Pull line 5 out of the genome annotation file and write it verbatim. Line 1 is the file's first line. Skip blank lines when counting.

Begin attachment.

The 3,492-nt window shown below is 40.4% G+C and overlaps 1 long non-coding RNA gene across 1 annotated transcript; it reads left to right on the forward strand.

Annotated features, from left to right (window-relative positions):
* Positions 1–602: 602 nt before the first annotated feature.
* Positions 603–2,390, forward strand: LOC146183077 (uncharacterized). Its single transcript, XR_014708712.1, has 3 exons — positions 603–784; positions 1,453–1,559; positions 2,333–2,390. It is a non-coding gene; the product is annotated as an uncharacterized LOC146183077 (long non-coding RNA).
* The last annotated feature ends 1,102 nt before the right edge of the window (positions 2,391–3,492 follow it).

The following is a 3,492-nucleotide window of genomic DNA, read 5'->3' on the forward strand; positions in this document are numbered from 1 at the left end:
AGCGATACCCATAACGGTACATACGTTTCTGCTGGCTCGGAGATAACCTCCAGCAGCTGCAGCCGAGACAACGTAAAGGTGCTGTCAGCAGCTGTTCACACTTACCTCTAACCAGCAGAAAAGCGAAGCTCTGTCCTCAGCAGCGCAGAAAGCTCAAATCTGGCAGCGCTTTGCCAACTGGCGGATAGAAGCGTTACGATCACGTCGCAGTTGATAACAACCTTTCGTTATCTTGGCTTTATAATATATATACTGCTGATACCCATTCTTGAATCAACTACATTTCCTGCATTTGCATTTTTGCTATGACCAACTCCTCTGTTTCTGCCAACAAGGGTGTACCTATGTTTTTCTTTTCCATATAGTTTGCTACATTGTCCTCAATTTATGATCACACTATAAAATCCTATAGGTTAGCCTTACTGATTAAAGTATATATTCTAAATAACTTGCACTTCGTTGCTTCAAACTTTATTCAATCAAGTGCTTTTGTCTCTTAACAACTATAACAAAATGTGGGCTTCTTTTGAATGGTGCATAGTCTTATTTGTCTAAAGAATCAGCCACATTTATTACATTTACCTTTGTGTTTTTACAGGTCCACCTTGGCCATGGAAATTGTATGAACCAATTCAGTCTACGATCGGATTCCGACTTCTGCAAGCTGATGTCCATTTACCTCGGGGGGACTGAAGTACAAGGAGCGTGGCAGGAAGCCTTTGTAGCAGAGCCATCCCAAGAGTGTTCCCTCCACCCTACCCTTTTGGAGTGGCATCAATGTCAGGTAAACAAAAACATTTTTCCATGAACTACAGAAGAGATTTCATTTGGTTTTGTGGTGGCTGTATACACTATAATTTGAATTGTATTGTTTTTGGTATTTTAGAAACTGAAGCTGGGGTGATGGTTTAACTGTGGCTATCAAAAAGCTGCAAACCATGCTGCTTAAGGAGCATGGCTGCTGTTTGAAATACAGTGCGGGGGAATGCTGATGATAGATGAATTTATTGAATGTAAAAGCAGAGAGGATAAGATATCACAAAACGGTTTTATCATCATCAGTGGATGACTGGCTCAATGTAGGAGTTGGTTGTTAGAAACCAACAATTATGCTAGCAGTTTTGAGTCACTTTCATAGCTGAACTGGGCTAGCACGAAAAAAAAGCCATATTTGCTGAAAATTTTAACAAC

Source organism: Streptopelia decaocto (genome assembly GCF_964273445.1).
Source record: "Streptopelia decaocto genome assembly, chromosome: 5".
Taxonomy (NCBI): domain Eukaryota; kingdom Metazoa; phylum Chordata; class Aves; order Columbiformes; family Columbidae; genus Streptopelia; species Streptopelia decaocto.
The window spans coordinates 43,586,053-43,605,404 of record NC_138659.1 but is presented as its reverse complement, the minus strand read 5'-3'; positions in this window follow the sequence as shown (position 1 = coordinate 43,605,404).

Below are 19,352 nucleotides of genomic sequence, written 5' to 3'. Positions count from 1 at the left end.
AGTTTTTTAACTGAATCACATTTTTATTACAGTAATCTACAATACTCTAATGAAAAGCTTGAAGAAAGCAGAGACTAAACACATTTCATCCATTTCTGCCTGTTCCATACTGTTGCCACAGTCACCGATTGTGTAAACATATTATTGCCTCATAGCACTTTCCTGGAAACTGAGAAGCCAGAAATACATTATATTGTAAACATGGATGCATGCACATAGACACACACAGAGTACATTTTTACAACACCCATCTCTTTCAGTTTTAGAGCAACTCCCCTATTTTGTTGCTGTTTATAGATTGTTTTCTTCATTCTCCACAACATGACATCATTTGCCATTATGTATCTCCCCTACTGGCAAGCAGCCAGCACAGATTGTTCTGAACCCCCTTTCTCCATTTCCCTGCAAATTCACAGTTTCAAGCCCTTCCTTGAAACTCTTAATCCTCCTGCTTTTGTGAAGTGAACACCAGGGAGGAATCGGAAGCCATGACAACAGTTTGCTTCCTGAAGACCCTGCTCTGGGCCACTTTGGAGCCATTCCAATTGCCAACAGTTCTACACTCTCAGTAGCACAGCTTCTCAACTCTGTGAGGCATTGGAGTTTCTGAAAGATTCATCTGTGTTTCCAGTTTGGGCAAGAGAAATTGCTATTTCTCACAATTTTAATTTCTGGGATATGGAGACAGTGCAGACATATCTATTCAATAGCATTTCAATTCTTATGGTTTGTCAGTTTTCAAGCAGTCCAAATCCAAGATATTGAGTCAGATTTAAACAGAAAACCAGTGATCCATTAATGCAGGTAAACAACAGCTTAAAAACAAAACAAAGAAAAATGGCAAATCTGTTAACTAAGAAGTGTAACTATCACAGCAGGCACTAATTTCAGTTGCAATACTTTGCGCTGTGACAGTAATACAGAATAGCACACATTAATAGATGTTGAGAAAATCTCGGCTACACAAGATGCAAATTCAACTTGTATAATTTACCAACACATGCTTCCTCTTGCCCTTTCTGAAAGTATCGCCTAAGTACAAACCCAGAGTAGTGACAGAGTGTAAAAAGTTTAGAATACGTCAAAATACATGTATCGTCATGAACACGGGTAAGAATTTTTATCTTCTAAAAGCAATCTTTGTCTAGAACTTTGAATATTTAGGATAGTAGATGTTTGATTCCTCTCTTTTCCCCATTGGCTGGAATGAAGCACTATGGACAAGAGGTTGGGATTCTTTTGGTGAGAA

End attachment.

* The last annotated feature ends 1,102 nt before the right edge of the window (positions 2,391–3,492 follow it).